While bacteria get a bad rap, not all bacteria
are bad. Our digestive system alone is home to more than 400 species of bacteria, both good and bad. Ideally, we want to cultivate good bacteria, leaving less room for enemy invaders like E. coli and Salmonella to set up camp and weaken our defenses. Catherine Reade, MS, RD, owner of HealthFull Living in Littleton, Colorado, explains how probiotics may improve your health.
1Defining Probiotics. Live microbial food additives, probiotics beneficially affect the body’s intestinal tract. They occur in cultured and fermented foods.
2Understanding Probiotics. To be probiotic, bacteria must be able to survive the acidic environment of the stomach and live in the small and large intestines. Once in the intestinal tract, probiotics need to multiply to establish “gut-friendly” neighborhoods that crowd out bacterial invaders. Preliminary research findings on probiotics—both in animal and human studies—show promising benefits.
3Helping With Lactose Intolerance. People who have trouble digesting milk and other dairy products are “lactose intolerant.” Probiotics have been shown to improve digestion of lactose by slowing down its intestinal travel time. Some studies also found that probiotics can reduce the symptoms of lactose intolerance, such as bloating, flatulence, cramps and diarrhea.
4Aiding the Immune System. Probiotics support a healthy balance of intestinal flora—bacteria that inhabit the intestinal tract—providing a front line of immune defense. Some bacteria, such as Bifidobacteria, may activate the immune system to respond when it senses an intruder.
5Preventing Cancer. Animal studies indicate that probiotics may help reduce or prevent cancer. Lactobacilli seem to degrade cancer-causing chemicals, such as nitrosamines (found in cured meats like bacon). Other research has shown a reduced number of tumors in a colon cancer study in which subjects took Lactobacillus GG (L. GG).
6Impacting Intestinal Infections. Antibiotics kill all bacteria—both the bad bugs that make you sick and the good bugs that live in the digestive tract. Without competition, bad bacteria can multiply and cause abdominal pain and diarrhea. The probiotic L. GG can combat the bad bacteria, promoting a healthy balance of intestinal flora during or after antibiotic treatment. Studies have shown that it may help prevent and treat diarrhea caused by antibiotics.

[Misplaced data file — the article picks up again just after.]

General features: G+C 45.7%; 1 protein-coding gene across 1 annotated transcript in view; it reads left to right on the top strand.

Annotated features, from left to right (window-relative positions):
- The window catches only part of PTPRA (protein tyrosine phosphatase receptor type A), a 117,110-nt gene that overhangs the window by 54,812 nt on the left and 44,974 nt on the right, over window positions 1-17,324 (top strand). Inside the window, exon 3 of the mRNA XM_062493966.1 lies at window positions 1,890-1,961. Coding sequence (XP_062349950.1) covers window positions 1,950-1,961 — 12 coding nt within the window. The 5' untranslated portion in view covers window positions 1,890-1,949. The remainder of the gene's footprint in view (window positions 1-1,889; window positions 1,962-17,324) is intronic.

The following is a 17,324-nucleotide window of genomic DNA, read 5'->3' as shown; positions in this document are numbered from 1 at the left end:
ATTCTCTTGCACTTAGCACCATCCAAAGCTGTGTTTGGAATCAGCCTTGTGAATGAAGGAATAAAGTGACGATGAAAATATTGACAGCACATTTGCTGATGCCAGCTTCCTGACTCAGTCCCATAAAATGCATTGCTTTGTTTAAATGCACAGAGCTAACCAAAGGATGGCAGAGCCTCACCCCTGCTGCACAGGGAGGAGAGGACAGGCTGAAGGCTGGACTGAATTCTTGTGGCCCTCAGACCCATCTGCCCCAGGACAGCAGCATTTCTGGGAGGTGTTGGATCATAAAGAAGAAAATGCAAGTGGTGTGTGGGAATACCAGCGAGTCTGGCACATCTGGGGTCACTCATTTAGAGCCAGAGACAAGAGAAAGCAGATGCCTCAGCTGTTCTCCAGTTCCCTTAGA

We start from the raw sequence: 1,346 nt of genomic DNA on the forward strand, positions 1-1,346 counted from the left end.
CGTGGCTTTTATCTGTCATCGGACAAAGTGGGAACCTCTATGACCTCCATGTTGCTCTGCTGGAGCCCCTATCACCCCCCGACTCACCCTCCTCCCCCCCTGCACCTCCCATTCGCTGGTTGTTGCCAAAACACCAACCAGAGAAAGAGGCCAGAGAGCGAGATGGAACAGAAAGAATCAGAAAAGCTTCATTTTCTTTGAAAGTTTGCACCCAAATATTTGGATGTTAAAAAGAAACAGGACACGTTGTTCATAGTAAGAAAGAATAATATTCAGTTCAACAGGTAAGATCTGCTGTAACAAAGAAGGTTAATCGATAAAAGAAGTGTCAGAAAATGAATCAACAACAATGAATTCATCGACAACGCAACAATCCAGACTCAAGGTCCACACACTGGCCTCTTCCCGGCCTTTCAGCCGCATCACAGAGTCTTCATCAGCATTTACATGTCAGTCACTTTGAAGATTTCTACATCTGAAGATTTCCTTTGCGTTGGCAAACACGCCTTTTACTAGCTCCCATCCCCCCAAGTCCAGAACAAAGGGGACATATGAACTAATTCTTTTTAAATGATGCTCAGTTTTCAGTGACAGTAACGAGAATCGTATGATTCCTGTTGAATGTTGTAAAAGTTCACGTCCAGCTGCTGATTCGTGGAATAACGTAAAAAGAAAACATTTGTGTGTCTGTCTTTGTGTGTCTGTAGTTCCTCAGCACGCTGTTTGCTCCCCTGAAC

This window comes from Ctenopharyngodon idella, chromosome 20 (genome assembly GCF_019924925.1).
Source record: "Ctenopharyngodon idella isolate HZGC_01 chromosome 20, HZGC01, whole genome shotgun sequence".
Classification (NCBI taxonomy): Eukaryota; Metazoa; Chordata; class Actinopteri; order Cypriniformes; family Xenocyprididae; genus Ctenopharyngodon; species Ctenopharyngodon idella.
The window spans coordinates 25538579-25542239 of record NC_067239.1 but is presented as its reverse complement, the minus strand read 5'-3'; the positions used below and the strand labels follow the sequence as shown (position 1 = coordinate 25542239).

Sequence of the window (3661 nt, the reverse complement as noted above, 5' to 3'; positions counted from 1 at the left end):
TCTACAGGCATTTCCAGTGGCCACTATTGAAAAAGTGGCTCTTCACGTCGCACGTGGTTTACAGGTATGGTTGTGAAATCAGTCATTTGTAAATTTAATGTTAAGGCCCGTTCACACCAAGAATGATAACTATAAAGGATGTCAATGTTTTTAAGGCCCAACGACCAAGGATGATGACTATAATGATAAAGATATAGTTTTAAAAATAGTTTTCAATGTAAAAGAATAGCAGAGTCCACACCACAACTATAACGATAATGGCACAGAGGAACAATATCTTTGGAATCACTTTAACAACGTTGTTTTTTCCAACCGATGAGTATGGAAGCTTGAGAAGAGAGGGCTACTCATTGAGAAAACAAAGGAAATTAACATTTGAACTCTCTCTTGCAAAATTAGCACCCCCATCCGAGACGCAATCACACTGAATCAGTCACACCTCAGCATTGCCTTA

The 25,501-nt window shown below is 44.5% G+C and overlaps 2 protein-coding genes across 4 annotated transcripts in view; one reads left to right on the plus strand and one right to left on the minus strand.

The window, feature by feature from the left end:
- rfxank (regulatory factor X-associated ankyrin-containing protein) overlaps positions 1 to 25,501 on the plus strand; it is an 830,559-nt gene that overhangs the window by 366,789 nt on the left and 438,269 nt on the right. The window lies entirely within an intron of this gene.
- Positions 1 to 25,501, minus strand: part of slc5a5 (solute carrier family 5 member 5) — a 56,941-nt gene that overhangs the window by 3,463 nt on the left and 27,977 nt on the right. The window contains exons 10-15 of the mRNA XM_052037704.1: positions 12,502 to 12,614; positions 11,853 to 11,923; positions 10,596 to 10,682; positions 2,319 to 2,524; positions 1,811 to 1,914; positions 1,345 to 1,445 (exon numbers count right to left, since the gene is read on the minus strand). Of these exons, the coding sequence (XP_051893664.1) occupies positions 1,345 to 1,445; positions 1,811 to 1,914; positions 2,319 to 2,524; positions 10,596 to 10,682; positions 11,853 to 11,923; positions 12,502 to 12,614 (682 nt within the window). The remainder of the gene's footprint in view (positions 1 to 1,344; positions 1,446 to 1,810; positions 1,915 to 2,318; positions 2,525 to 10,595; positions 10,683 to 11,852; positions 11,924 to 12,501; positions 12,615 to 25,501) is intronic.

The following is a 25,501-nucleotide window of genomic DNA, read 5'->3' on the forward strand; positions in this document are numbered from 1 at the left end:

7Taking Probiotics. While the effects of probiotics are still under investigation, you may consider using them. Daily consumption of probiotics in whole foods such as yogurt is healthful and can support your intestinal health. You may want to consult a physician about consuming a probiotics supplement if you suffer from an intestinal ailment, are taking antibiotics or are about to travel overseas.
8Eating Probiotics. People around the world have been consuming probiotics for centuries. When eaten on a regular basis, these foods—which include sources like liquid yogurt, cottage cheese, buttermilk, miso, tempeh and yogurt—appear to support good digestive health and help prevent disease. To find out if a product like yogurt contains probiotics, look for
L. acidophilus on the label; if possible, the product should also contain L. casei, L. reuteri and Bifidobacterium
(B.) bifidum (sometimes referred to
9Understanding Supplements. Choose a supplement that contains a mixture of the best-studied probiotics, L. acidophilus and B. bifidum. Ensure that the supplement contains sufficient bacteria, ranging from 1 to 10 billion per gram. Check the expiration date since old age kills bacteria, and choose enteric-coated capsules because they help the bacteria reach the intestinal tract alive.
10Impacting Bacteria Through Diet. Diet also has a major influence on your body’s population of gut bacteria. A high-sugar, high-fat, low-fiber diet helps bad bacteria grow, while a high-fiber, plant-based diet rich in complex carbohydrates helps good bacteria grow. l#copy this page for your ClientscOurtesy of your trainerThis handout is a service of IDEA, the leading international membership association in the health and fitness industry.
© 2002 by IDEA Personal Trainer. Reprint permission is granted to IDEA members by the copyright owner, IDEA Health & Fitness Inc., (800) 999-4332.
Beans have been a source of jokes for years, but new research shows that their potential heart protective properties are nothing to laugh at.
Subject: Debi Lander, MEd Location: Jacksonville, Florida Company: Healthwise Fitness Experience: 12 years as a trainer and business owner; IDEA Master Personal Fitness Trainer Maverick...
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